Making Universal Water Access Sexy

In discussions around the MDGs, improved access to a safe water supply is often cited as a success story. The data supports this narrative — 2.6 billion have gained access to improved drinking water since 1990, and more than half of the global population (58%) now have piped drinking water on their premises. While this is a huge achievement, the Sustainable Development Goals have an essential role to play in driving sustained change and guaranteeing universal access. Any set of figures can be framed in two ways and there remain huge numbers of people without access to even the most basic Water, Sanitation and Hygiene (WASH) services, including an estimated 663 million lacking access to an acceptable drinking-water source.

Our organization — Water and Sanitation for the Urban Poor (WSUP) — is focused on a specific and growing aspect of this challenge. The urbanization of developing countries is already a dominant global trend, with more and more people projected to migrate to urban centers in coming decades: by the time you finish reading this sentence, the world’s urban population will have increased by 10 people. Many of these people will move to one of the city’s low-income areas and all of them require access to WASH services. Water utilities in the developing world are typically mandated to serve the whole city — including these low-income areas — but may be overwhelmed by the pace of change and the scale of the task.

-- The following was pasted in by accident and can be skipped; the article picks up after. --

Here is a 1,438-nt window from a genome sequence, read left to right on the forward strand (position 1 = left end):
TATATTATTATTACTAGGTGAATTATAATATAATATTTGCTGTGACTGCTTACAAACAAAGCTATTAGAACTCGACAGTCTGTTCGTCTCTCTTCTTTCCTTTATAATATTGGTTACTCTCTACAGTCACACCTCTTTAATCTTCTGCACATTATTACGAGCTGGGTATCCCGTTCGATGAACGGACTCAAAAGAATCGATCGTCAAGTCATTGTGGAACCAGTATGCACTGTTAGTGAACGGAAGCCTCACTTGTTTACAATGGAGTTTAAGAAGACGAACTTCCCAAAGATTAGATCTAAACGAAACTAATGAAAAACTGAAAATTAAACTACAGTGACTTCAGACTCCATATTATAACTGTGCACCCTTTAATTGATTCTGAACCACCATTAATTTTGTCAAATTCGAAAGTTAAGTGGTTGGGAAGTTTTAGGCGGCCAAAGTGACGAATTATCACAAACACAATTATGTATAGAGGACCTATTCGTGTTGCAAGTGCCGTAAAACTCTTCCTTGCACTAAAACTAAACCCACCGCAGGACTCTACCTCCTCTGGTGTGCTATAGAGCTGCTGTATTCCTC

This is where WSUP has a role to play in bridging the capacity gap. We work closely with utilities and start with a basic principle: people living in low-income areas are customers, too, and in most cases they can afford to pay for a utility-managed water supply. A dangerous misconception is that it doesn’t make —> Read More